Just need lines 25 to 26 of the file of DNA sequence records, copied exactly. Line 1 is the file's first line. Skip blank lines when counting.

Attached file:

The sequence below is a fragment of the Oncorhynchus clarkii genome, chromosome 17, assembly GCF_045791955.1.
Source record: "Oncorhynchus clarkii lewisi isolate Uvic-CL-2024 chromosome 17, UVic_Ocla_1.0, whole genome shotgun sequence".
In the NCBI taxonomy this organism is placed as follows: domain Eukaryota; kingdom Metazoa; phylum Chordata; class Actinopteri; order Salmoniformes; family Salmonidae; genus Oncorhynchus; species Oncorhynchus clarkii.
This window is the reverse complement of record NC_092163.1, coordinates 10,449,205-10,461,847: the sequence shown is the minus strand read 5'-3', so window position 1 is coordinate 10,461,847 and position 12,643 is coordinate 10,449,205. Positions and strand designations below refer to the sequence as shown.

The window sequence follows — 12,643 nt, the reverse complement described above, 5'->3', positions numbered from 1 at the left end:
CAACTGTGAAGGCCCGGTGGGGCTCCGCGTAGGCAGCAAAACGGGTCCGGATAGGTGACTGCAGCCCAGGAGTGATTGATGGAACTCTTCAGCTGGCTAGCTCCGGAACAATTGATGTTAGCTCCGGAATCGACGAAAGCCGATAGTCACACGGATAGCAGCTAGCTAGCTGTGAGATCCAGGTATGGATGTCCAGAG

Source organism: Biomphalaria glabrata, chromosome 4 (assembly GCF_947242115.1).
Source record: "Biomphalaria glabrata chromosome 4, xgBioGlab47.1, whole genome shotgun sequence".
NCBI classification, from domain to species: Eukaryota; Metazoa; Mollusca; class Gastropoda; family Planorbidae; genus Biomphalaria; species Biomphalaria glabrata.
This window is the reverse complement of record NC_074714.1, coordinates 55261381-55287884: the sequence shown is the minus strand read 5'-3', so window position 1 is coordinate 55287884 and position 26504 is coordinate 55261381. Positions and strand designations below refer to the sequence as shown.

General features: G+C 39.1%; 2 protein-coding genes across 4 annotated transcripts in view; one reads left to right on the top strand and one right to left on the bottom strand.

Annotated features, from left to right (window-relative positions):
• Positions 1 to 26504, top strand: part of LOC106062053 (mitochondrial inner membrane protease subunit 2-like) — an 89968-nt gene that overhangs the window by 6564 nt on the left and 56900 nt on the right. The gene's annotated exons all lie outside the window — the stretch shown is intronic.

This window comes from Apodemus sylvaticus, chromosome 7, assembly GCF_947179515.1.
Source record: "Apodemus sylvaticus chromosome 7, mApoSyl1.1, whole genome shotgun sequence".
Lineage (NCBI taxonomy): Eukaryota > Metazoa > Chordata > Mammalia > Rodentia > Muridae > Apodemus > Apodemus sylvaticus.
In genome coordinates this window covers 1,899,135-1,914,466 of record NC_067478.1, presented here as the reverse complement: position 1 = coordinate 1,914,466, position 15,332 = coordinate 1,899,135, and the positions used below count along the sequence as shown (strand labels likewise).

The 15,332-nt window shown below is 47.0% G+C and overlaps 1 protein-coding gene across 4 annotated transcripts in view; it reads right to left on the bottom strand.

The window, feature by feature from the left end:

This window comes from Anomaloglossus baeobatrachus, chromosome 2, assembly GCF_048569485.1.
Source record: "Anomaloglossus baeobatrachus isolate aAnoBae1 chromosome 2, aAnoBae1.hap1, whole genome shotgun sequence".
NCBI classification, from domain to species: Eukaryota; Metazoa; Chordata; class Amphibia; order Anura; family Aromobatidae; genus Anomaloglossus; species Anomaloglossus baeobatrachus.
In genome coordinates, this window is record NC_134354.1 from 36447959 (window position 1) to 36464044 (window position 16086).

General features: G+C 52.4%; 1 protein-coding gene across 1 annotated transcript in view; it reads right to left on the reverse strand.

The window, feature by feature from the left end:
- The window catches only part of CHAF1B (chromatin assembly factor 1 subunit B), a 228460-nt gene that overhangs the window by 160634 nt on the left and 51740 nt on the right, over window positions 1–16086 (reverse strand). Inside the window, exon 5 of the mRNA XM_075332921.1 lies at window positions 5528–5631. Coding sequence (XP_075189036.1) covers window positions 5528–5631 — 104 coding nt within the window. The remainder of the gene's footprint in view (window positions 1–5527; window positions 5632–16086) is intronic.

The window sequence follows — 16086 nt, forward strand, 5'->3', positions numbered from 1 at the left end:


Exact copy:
The window, feature by feature from the left end:
- The window catches only part of CHAF1B (chromatin assembly factor 1 subunit B), a 228460-nt gene that overhangs the window by 160634 nt on the left and 51740 nt on the right, over window positions 1–16086 (reverse strand). Inside the window, exon 5 of the mRNA XM_075332921.1 lies at window positions 5528–5631. Coding sequence (XP_075189036.1) covers window positions 5528–5631 — 104 coding nt within the window. The remainder of the gene's footprint in view (window positions 1–5527; window positions 5632–16086) is intronic.